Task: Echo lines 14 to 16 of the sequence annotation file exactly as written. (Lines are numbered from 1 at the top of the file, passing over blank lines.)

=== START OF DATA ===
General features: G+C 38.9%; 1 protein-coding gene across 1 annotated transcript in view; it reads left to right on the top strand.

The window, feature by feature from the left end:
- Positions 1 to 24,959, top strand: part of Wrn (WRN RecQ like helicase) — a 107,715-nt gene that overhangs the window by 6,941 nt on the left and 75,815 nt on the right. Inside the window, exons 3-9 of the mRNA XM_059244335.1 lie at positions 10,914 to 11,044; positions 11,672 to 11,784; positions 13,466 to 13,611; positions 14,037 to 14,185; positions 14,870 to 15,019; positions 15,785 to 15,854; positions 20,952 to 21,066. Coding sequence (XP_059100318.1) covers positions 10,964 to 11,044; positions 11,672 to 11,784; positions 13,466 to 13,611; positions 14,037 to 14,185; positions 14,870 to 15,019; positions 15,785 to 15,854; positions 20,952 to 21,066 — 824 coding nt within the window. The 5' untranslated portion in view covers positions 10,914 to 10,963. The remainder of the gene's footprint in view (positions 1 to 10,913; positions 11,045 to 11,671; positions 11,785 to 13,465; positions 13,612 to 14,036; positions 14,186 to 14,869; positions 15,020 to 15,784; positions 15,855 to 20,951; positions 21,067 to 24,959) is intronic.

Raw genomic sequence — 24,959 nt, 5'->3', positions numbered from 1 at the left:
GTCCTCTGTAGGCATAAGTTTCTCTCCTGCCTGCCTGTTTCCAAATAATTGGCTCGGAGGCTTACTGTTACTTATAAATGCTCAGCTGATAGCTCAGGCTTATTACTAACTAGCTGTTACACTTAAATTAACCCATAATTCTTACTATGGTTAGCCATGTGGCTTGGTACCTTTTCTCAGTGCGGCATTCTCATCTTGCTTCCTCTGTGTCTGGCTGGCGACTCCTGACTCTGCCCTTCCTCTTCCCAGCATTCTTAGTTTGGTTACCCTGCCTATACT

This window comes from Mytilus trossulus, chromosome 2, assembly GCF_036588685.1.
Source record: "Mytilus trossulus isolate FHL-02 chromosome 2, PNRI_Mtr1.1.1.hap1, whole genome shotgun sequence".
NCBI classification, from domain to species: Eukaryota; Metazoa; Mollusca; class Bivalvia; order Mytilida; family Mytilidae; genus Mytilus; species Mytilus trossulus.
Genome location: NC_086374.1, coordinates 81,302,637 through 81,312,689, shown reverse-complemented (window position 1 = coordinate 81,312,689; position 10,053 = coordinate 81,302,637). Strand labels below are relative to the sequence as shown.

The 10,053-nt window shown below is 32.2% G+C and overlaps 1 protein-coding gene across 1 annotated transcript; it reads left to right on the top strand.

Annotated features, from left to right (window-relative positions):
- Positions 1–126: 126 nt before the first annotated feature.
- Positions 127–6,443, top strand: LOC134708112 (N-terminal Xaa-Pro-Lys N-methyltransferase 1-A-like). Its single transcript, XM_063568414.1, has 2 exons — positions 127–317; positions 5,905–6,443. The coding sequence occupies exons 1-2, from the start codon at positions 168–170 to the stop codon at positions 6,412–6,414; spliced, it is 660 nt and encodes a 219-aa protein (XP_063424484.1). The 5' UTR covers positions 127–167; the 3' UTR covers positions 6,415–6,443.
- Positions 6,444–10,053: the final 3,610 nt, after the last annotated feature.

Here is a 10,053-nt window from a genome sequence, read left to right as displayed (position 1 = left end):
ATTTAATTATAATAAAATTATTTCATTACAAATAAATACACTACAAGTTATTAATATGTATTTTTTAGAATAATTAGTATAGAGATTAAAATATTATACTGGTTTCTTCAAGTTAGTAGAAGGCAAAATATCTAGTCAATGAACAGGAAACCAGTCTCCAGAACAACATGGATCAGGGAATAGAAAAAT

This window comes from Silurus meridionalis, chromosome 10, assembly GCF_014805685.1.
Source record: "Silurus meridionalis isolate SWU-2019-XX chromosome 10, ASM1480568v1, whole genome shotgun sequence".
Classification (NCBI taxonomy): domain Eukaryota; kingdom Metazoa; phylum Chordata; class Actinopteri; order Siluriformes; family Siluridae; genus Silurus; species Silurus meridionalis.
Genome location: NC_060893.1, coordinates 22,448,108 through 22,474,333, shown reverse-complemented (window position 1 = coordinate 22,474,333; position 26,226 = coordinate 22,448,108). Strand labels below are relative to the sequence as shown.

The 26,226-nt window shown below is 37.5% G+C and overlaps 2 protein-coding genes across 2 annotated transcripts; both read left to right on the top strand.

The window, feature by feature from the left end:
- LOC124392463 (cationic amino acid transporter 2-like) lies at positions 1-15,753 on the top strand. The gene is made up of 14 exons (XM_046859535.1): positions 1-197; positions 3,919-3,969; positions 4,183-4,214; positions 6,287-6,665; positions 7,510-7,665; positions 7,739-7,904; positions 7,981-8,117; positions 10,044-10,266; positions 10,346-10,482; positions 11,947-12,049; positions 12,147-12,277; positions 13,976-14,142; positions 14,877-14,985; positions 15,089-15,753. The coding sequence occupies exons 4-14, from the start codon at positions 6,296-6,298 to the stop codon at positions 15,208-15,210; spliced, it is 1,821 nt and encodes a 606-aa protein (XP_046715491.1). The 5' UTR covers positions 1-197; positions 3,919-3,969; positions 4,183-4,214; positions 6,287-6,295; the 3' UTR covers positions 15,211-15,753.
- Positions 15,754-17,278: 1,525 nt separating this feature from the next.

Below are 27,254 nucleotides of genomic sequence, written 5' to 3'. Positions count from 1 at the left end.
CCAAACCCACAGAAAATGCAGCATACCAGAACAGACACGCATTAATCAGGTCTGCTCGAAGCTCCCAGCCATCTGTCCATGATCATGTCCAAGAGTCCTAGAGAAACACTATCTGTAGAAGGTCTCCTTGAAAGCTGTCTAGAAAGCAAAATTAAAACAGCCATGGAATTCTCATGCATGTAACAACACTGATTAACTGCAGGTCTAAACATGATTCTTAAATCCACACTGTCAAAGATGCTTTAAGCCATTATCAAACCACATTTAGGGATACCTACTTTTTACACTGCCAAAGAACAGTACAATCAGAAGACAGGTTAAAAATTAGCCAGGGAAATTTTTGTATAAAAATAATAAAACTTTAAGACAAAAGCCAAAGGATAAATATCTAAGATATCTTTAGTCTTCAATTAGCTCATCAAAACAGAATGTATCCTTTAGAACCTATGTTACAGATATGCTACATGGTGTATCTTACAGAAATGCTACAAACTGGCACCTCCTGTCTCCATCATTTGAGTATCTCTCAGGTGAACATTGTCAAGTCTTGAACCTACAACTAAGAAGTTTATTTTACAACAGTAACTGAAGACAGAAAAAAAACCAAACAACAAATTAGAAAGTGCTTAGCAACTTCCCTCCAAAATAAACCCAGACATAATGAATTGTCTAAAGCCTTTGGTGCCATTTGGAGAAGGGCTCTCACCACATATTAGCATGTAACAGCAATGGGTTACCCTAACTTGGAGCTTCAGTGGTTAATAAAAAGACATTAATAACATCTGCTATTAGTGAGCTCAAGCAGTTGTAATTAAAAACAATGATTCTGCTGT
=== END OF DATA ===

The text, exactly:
- Positions 6,444–10,053: the final 3,610 nt, after the last annotated feature.

Here is a 10,053-nt window from a genome sequence, read left to right as displayed (position 1 = left end):
ATTTAATTATAATAAAATTATTTCATTACAAATAAATACACTACAAGTTATTAATATGTATTTTTTAGAATAATTAGTATAGAGATTAAAATATTATACTGGTTTCTTCAAGTTAGTAGAAGGCAAAATATCTAGTCAATGAACAGGAAACCAGTCTCCAGAACAACATGGATCAGGGAATAGAAAAAT